In 1797 the bridge over the river Tweed in Kelso partially collapsed and was washed away. A tremendous & violent storm that had started at six o’clock in the evening and raged on through the night caused extensive flooding which undermined the bridge foundations causing partial collapse of the bridge. This event was graphically reported in the “Edinburgh Advertiser” of the times.
The local road trustees appointed John Rennie to design a new bridge; this was his first major masonry bridge. In November 1798 he visited Kelso to establish the best location for the new bridge. Having determined that the shallow depth of the previous bridge’s foundations caused the bridge to fail he searched for a location where there was suitable bed rock in the riverbed. He also decided to build the foundations in coffer dams using the waterwheel in a mill race on the south bank of the river to pump the coffer dams dry. The foundations were sunk 7ft into the bedrock. The new bridge was located 50 yards downstream of the old bridge.
Whilst he was in Kelso he visited the nearby Teviot Bridge of which he was somewhat critical of its architecture and location on the bend of the river but as we will see he incorporated the use of twin columns on his Kelso Bridge.
He was concerned with both the engineering and the aesthetic details of the bridge and decided to keep the road and parapets horizontal, a move away from the more common solution of the day of an arched roadway. This meant that an embankment had to be built at the north end of the bridge. He also chose to use elliptical arches, ‘not only because those sort of arches give much more waterway but because such arches are better suited to the loads they have to sustain’. This resulted in the bridge being built with 5 semi-elliptical arches of 72ft span. The previous bridge had six spans. The architectural details consisted of a wide projecting cornice, dentilated string course, pairs of three-quarter Doric columns on the faces of the spandrels and rusticated cutwaters.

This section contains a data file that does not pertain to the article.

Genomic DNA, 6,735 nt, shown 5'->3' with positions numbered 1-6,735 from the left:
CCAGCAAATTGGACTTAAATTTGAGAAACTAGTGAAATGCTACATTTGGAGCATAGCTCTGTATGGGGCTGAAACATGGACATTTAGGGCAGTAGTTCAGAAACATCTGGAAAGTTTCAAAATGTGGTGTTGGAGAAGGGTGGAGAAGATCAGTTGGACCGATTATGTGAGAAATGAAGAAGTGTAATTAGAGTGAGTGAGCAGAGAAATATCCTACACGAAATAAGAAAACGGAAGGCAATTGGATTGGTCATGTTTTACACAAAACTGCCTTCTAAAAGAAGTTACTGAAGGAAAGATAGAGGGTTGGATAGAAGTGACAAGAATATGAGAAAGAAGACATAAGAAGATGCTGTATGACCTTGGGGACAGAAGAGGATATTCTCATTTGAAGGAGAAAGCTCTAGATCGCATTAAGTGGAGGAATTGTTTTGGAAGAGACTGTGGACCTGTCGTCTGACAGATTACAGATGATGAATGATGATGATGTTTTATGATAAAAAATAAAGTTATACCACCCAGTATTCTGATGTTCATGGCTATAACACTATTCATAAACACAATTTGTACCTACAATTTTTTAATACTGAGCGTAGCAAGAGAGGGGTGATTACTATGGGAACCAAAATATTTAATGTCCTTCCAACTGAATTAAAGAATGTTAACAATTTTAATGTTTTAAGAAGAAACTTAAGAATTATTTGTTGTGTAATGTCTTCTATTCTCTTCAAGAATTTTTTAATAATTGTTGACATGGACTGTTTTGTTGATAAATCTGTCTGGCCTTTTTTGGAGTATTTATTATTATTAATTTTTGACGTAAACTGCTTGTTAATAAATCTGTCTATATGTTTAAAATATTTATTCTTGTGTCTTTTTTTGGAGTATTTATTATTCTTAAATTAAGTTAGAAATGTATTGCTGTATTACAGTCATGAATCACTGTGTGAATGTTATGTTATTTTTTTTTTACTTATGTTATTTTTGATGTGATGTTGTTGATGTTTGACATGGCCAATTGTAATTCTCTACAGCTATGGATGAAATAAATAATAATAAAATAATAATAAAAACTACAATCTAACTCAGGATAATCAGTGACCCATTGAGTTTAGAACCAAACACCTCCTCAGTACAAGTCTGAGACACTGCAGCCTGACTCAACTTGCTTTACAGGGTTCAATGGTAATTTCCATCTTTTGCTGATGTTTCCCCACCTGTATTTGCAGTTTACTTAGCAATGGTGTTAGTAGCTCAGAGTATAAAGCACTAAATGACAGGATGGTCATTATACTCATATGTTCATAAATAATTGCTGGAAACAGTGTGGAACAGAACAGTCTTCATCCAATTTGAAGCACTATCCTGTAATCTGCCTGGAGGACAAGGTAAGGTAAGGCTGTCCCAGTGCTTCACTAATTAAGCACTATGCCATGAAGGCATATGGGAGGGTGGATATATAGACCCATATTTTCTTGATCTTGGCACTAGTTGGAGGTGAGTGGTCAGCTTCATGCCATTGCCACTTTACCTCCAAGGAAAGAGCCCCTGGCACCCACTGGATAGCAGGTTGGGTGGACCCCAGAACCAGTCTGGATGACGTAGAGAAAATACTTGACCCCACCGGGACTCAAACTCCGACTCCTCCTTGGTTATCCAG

During construction of the bridge a serious accident occurred when a 14 year old local lad was working as a labourer on the bridge. He sustained a serious gash on his leg whilst carrying a stone that was too heavy for him. This injury threatened to cripple him but fortunately he made a complete recovery. The local lad was Sir William Fairbairn who became a famous bridge engineer designing many iron girder bridges including the 460ft spans of the Menai tubular railway bridge.
The cost of the bridge was £12,876 and was partly funded by a government loan. The contractors were Murray & Lees. Tolls were charged to replay the £15,000 borrowed from the government and a trust was set up to collect the tolls. A toll house was built to Rennie’s design at the town end of the bridge. The tolls were only meant to be collected only until the debt had been repaid. Fifty years later the trust was still collecting tolls. Kelsonians began to suspect that the trustees were lining their own pockets. Discontent grew when the railway reached Kelso in 1850 as the station was in Maxwellheugh on the south side of the river and to reach the station the good folk of Kelso had to pay the toll. Kelsonians demanded an end to the tolls but the Trustees refused. One night in 1854 a mob sawed though the gates which blocked the bridge and through them into the Tweed. The tolls subsequently ceased.
Masonry repointing and some bridge strengthening took place in 1921. A small width increase was proposed in 1956 but the Fine Art Commission objected strongly since the required cantilevering would affect the architecture of the elevations and the proposal wasn’t implemented. In 1981 the parapets were rebuilt with much new stone being used. In 1988 a new concrete viaduct, Hunters Bridge, was built about a mile downstream to allow traffic to bypass the centre of the town and reducing the number of vehicles using Rennie’s Kelso Bridge.
Kelso Bridge was a precursor to Rennie’s Waterloo and London Bridges over the Thames in London. When Waterloo bridge was demolished in 1936 two cast iron lamps were salvaged from that bridge and placed at the west end of Kelso Bridge.
Images © Sandra Purves unless otherwise stated